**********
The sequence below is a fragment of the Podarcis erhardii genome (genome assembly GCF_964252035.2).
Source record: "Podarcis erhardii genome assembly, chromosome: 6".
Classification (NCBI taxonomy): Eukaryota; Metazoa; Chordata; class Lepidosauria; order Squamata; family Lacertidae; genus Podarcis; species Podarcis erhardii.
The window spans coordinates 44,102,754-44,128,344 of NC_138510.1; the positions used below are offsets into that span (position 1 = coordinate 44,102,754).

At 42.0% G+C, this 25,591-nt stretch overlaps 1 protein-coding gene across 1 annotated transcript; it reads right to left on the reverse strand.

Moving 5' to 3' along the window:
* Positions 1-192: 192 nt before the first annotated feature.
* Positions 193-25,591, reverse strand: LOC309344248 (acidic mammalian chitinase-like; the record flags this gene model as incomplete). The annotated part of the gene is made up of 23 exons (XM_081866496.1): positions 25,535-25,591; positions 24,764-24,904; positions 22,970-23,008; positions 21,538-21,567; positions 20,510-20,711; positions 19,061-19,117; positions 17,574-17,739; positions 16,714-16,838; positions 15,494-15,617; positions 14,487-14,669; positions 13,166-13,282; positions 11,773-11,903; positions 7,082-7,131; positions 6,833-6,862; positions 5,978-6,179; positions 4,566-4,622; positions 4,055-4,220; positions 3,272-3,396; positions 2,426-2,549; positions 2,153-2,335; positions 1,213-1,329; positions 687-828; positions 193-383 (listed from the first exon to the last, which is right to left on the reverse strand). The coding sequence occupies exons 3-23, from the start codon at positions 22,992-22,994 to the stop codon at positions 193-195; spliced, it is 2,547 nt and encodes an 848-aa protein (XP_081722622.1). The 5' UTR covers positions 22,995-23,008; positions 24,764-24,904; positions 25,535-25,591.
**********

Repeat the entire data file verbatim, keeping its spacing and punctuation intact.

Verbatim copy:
The sequence below is a fragment of the Podarcis erhardii genome (genome assembly GCF_964252035.2).
Source record: "Podarcis erhardii genome assembly, chromosome: 6".
Classification (NCBI taxonomy): Eukaryota; Metazoa; Chordata; class Lepidosauria; order Squamata; family Lacertidae; genus Podarcis; species Podarcis erhardii.
The window spans coordinates 44,102,754-44,128,344 of NC_138510.1; the positions used below are offsets into that span (position 1 = coordinate 44,102,754).

At 42.0% G+C, this 25,591-nt stretch overlaps 1 protein-coding gene across 1 annotated transcript; it reads right to left on the reverse strand.

Moving 5' to 3' along the window:
* Positions 1-192: 192 nt before the first annotated feature.
* Positions 193-25,591, reverse strand: LOC309344248 (acidic mammalian chitinase-like; the record flags this gene model as incomplete). The annotated part of the gene is made up of 23 exons (XM_081866496.1): positions 25,535-25,591; positions 24,764-24,904; positions 22,970-23,008; positions 21,538-21,567; positions 20,510-20,711; positions 19,061-19,117; positions 17,574-17,739; positions 16,714-16,838; positions 15,494-15,617; positions 14,487-14,669; positions 13,166-13,282; positions 11,773-11,903; positions 7,082-7,131; positions 6,833-6,862; positions 5,978-6,179; positions 4,566-4,622; positions 4,055-4,220; positions 3,272-3,396; positions 2,426-2,549; positions 2,153-2,335; positions 1,213-1,329; positions 687-828; positions 193-383 (listed from the first exon to the last, which is right to left on the reverse strand). The coding sequence occupies exons 3-23, from the start codon at positions 22,992-22,994 to the stop codon at positions 193-195; spliced, it is 2,547 nt and encodes an 848-aa protein (XP_081722622.1). The 5' UTR covers positions 22,995-23,008; positions 24,764-24,904; positions 25,535-25,591.